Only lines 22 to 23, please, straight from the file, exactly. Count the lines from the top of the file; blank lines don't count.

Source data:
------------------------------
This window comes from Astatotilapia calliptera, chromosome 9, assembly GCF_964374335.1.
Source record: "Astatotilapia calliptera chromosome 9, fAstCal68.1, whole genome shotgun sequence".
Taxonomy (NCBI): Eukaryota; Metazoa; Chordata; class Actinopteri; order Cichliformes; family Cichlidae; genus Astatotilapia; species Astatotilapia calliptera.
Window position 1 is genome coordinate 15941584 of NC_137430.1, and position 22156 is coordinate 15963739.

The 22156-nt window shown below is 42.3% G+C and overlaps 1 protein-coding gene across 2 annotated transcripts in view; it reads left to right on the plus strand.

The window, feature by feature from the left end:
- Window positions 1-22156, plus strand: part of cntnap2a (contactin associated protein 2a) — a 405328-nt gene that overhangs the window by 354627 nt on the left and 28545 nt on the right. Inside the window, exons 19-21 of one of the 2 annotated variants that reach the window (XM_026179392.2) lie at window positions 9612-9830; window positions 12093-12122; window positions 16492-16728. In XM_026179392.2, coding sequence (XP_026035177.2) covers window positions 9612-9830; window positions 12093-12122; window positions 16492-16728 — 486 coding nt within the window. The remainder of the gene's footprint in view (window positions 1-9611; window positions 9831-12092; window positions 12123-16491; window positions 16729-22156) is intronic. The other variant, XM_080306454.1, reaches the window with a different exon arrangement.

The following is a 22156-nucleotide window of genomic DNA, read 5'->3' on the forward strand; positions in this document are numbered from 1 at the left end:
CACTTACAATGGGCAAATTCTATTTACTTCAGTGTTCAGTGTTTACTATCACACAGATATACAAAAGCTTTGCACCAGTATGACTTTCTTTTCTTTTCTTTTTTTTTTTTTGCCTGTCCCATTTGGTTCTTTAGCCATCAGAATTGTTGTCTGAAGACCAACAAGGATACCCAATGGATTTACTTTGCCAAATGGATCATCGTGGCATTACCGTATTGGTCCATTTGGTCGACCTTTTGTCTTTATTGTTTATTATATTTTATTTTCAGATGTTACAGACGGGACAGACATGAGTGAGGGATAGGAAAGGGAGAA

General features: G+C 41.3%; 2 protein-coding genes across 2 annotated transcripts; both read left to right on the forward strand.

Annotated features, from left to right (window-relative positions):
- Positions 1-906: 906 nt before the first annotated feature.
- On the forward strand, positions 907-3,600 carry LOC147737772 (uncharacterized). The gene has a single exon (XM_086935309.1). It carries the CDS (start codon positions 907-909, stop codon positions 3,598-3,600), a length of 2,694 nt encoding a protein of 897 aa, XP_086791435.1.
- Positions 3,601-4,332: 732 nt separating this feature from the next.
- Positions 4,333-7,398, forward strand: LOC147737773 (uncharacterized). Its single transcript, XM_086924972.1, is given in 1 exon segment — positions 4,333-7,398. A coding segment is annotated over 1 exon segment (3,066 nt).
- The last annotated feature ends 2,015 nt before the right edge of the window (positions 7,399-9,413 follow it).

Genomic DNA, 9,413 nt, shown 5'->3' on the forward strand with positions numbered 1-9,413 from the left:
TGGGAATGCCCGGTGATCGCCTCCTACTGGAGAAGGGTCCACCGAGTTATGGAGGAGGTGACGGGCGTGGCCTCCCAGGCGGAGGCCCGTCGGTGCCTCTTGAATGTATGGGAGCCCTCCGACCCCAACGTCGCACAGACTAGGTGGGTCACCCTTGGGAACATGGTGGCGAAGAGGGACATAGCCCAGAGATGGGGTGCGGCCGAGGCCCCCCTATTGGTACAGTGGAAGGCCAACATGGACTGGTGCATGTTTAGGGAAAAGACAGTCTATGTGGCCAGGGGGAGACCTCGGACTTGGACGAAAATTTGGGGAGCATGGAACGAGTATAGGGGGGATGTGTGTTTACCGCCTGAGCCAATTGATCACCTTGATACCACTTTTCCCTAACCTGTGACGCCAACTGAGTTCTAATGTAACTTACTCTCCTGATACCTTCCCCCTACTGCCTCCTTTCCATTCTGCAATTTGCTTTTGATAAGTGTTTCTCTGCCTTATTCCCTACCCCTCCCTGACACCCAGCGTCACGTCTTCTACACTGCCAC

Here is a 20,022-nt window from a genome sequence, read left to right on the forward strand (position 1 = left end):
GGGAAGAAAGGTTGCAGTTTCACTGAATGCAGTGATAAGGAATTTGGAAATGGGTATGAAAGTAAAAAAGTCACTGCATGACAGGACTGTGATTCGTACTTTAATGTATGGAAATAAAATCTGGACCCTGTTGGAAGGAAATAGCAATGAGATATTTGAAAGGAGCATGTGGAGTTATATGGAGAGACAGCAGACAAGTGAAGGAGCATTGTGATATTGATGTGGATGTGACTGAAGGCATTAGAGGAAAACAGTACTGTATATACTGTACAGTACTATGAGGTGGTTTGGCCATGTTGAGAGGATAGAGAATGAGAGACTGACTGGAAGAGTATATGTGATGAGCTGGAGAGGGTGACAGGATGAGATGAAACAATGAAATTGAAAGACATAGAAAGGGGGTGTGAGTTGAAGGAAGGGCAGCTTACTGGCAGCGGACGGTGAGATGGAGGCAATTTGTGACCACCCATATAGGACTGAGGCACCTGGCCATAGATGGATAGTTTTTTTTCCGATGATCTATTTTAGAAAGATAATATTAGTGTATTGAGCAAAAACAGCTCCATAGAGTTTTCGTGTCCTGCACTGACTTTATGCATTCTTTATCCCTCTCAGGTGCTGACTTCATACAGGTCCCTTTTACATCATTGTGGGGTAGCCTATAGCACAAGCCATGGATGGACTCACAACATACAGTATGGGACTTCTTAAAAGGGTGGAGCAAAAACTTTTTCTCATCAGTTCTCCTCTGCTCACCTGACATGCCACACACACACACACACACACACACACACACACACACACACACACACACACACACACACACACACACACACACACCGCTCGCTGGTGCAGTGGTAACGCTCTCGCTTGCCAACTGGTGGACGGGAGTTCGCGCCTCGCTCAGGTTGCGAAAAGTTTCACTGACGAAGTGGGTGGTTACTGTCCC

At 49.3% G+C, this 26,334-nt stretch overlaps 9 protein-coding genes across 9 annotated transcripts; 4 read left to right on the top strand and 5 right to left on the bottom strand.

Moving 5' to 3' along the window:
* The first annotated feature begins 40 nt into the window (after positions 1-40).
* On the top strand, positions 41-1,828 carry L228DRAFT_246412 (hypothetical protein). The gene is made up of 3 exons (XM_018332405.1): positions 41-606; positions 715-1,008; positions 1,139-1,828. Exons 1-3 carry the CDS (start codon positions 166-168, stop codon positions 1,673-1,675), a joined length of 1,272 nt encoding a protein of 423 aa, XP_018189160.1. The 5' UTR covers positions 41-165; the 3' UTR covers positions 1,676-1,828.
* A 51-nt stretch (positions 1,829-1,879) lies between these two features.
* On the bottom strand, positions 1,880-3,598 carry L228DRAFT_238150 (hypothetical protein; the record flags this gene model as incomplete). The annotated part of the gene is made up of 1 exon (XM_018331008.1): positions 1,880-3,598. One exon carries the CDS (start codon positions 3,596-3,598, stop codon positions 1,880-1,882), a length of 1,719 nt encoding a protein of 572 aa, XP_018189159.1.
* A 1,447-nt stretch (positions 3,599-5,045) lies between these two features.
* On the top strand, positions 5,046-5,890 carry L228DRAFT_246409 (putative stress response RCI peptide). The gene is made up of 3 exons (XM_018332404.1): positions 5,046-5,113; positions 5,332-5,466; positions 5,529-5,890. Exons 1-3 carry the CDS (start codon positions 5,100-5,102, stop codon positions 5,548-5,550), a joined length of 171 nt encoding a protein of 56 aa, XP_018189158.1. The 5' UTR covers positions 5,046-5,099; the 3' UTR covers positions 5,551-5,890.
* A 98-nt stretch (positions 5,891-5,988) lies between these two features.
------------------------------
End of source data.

Moving 5' to 3' along the window:
* The first annotated feature begins 40 nt into the window (after positions 1-40).